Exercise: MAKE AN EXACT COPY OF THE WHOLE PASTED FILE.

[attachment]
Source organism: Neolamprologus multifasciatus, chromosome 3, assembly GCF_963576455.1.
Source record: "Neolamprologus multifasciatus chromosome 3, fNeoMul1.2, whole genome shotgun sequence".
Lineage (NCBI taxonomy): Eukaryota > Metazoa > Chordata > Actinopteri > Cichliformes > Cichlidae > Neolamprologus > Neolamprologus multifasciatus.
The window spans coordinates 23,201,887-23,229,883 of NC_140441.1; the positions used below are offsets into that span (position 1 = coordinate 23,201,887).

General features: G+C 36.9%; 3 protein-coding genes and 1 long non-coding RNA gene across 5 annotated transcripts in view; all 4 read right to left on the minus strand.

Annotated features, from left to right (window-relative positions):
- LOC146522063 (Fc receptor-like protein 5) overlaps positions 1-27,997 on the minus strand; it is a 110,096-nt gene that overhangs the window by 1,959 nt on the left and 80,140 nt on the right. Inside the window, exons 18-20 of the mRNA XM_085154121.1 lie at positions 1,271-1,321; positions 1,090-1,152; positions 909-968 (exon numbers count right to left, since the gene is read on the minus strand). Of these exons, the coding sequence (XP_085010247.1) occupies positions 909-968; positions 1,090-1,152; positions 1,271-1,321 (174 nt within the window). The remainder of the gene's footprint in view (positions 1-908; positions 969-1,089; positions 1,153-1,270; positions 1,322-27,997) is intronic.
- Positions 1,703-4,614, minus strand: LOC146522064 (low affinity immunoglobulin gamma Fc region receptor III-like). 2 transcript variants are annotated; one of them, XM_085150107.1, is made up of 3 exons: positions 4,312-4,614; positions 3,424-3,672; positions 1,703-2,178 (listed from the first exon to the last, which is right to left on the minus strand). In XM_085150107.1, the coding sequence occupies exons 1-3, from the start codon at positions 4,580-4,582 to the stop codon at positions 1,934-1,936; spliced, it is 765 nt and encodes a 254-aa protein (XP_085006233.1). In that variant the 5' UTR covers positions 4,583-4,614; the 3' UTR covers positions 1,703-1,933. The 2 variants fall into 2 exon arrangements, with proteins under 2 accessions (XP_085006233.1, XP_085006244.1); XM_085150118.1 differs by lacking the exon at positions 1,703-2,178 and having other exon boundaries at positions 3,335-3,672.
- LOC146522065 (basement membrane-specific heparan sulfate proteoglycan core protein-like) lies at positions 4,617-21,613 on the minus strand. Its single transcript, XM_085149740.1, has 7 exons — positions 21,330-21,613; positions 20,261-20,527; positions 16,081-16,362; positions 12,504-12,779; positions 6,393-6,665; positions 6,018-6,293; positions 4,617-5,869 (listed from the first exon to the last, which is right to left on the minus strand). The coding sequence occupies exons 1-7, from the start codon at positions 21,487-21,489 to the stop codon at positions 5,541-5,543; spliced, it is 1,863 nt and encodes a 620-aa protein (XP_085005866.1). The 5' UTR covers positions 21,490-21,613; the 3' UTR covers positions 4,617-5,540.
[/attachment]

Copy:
Source organism: Neolamprologus multifasciatus, chromosome 3, assembly GCF_963576455.1.
Source record: "Neolamprologus multifasciatus chromosome 3, fNeoMul1.2, whole genome shotgun sequence".
Lineage (NCBI taxonomy): Eukaryota > Metazoa > Chordata > Actinopteri > Cichliformes > Cichlidae > Neolamprologus > Neolamprologus multifasciatus.
The window spans coordinates 23,201,887-23,229,883 of NC_140441.1; the positions used below are offsets into that span (position 1 = coordinate 23,201,887).

General features: G+C 36.9%; 3 protein-coding genes and 1 long non-coding RNA gene across 5 annotated transcripts in view; all 4 read right to left on the minus strand.

Annotated features, from left to right (window-relative positions):
- LOC146522063 (Fc receptor-like protein 5) overlaps positions 1-27,997 on the minus strand; it is a 110,096-nt gene that overhangs the window by 1,959 nt on the left and 80,140 nt on the right. Inside the window, exons 18-20 of the mRNA XM_085154121.1 lie at positions 1,271-1,321; positions 1,090-1,152; positions 909-968 (exon numbers count right to left, since the gene is read on the minus strand). Of these exons, the coding sequence (XP_085010247.1) occupies positions 909-968; positions 1,090-1,152; positions 1,271-1,321 (174 nt within the window). The remainder of the gene's footprint in view (positions 1-908; positions 969-1,089; positions 1,153-1,270; positions 1,322-27,997) is intronic.
- Positions 1,703-4,614, minus strand: LOC146522064 (low affinity immunoglobulin gamma Fc region receptor III-like). 2 transcript variants are annotated; one of them, XM_085150107.1, is made up of 3 exons: positions 4,312-4,614; positions 3,424-3,672; positions 1,703-2,178 (listed from the first exon to the last, which is right to left on the minus strand). In XM_085150107.1, the coding sequence occupies exons 1-3, from the start codon at positions 4,580-4,582 to the stop codon at positions 1,934-1,936; spliced, it is 765 nt and encodes a 254-aa protein (XP_085006233.1). In that variant the 5' UTR covers positions 4,583-4,614; the 3' UTR covers positions 1,703-1,933. The 2 variants fall into 2 exon arrangements, with proteins under 2 accessions (XP_085006233.1, XP_085006244.1); XM_085150118.1 differs by lacking the exon at positions 1,703-2,178 and having other exon boundaries at positions 3,335-3,672.
- LOC146522065 (basement membrane-specific heparan sulfate proteoglycan core protein-like) lies at positions 4,617-21,613 on the minus strand. Its single transcript, XM_085149740.1, has 7 exons — positions 21,330-21,613; positions 20,261-20,527; positions 16,081-16,362; positions 12,504-12,779; positions 6,393-6,665; positions 6,018-6,293; positions 4,617-5,869 (listed from the first exon to the last, which is right to left on the minus strand). The coding sequence occupies exons 1-7, from the start codon at positions 21,487-21,489 to the stop codon at positions 5,541-5,543; spliced, it is 1,863 nt and encodes a 620-aa protein (XP_085005866.1). The 5' UTR covers positions 21,490-21,613; the 3' UTR covers positions 4,617-5,540.